waskington state lake images
WATERLINE - June, 2021

Lake monitoring program persists through the pandemic

by Wafa Tafesh, Water Quality Planner, Science and Technical Support Section, King County Water and Land Resources Division

The 2020 Lake Stewardship monitoring season was unusual to say the least. When routine annual monitoring was supposed to start in May, we were already two months into lockdown amidst the COVID-19 global pandemic. At King County Water and Land Resources Division, along with many other office and on-site workers, we were directed to work from home. All over the country, large gatherings were banned and events were postponed or canceled. We all started using video call applications and Zoom fatigue set in faster than we expected.

Lake stewardship volunteers having fun collecting data (Counter-clockwise starting from top: Bruce and Sandy Goulet, Angle Lake; Bassem Bejjani, Beaver Lake; Mark Reeves, Shady Lake; Bruce Goulet, Angle Lake)

For the Lake Stewardship monitoring program, after numerous phone and video calls to “check in” and “see how things are going,” we were proud to be one of the first King County programs to begin sampling after COVID-19 restrictions and safety precautions were established. This was a huge feat since the Lake Stewardship program is no small monitoring program. With 38 lakes monitored in 2020, we were delivering between 76 and 230 bottles to our King County Environmental Lab to be analyzed for four to eight different parameters every two weeks May through October.

We still had some obstacles: in 2020, samples were collected at 10 of the 12 sampling events usually held throughout the summer. The first May event was missed as we worked out appropriate safety precautions and lab coordination, and the first September event was canceled due to heavy smoke around the region, making it unsafe for our volunteers to be outdoors.

Thank you!!

The biggest thanks for the monitoring season continuing throughout the pandemic go to the King County Environmental Lab for analyzing all samples with limited staff capacity — and to our wonderful Lake Steward volunteers!

Our volunteers welcomed the monitoring season for bringing some sense of “normalcy.” And as always, they had fun being stewards of their lake!

2020 Monitoring Reports

2020 chlorophyll-a TSI map

The 2020 monitoring reports were published in April and can be viewed from the King County individual lake page or the complete compiled report. For each lake, the report starts with key takeaways from the monitoring season and program recommendations, followed by water quality results and trends. Results from 2020 are compared to other lakes within the program and long-term annual averages are used to highlight any long-term trends.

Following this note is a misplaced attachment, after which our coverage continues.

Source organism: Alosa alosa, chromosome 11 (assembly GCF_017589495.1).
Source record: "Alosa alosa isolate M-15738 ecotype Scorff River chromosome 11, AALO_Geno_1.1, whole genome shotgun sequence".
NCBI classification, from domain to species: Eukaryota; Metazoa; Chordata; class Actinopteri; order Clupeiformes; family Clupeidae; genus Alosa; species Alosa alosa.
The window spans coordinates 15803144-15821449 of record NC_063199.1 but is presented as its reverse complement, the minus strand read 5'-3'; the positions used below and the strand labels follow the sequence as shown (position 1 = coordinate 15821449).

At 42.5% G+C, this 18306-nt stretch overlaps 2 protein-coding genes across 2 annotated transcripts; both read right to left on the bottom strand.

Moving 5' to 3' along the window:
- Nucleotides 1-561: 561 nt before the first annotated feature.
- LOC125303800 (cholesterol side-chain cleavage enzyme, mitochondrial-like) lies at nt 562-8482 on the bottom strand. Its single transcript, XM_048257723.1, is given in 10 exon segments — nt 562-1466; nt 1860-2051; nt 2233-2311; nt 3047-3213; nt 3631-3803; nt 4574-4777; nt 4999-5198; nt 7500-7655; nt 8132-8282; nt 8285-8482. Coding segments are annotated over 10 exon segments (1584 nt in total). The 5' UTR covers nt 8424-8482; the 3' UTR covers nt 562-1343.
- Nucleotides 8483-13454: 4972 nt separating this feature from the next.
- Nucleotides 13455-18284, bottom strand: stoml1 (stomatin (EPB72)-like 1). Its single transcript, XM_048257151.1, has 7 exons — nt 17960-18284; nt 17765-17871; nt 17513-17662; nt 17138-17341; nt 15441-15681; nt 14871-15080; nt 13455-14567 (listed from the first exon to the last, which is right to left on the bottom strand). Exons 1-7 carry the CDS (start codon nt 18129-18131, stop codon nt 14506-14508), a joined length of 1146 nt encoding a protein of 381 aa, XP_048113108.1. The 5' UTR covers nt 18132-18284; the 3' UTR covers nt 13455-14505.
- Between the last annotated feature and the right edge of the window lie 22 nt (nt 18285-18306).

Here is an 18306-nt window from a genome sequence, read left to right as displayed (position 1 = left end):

Lakes in lowland King County have a range of different natural trophic states, and human activities may also alter a lake’s trophic state (usually by changing nutrient inputs). As an overall comparison among lakes, this map shows the trophic state for each lake in the King County Lake Stewardship program in 2020. The color of each circle indicates the lake’s average chlorophyll-a TSI (trophic state index) value for the year.

Harmful Algal Blooms

Cottage Lake algae blooms 2020 (Jonathan Morrison)

Through the Lake Stewardship Program, we empower citizens to act as stewards of their lakes and watersheds through education and outreach. A hot topic every year with our volunteers is blue-green algae or cyanobacteria, which have the potential to produce toxins that can present health risks to people and animals. Through the Washington State Toxic Algae Program bloom samples are submitted for toxicity testing.

In 2020, our volunteers helped coordinate, collect, and submit algae samples for 12 lakes experiencing algae blooms. Of those, three lakes had elevated concentrations of algal toxins and two lakes experienced a prolonged bloom throughout the season – Cottage Lake in Woodinville and Lake Desire in Renton. View all algal toxin data on the Northwest Toxic Algae webpage at: https://www.nwtoxicalgae.org/.


Monitoring is a key part of good lake stewardship, as it builds a valuable long-term data set to guide lake management and detect future problems. For those reasons, we are always looking for new volunteers to serve as monitors and back-up monitors.

Volunteers need to have their own watercraft, and will head out on the lake 12 times from May through October to take measurements and collect samples. King County will provide training, sampling equipment, and will pick up water samples to deliver to our Environmental Laboratory.

We are currently looking for volunteers who live on or near Langlois Lake in Carnation. And if you are interested in being a back-up monitor, check this site first to see if your lake is being actively monitored.

If you are interested in volunteering or would like to learn more about the program, please contact Wafa Tafesh (wtafesh@kingcounty.gov) or Chris Knutson (chris.knutson@kingcounty.gov).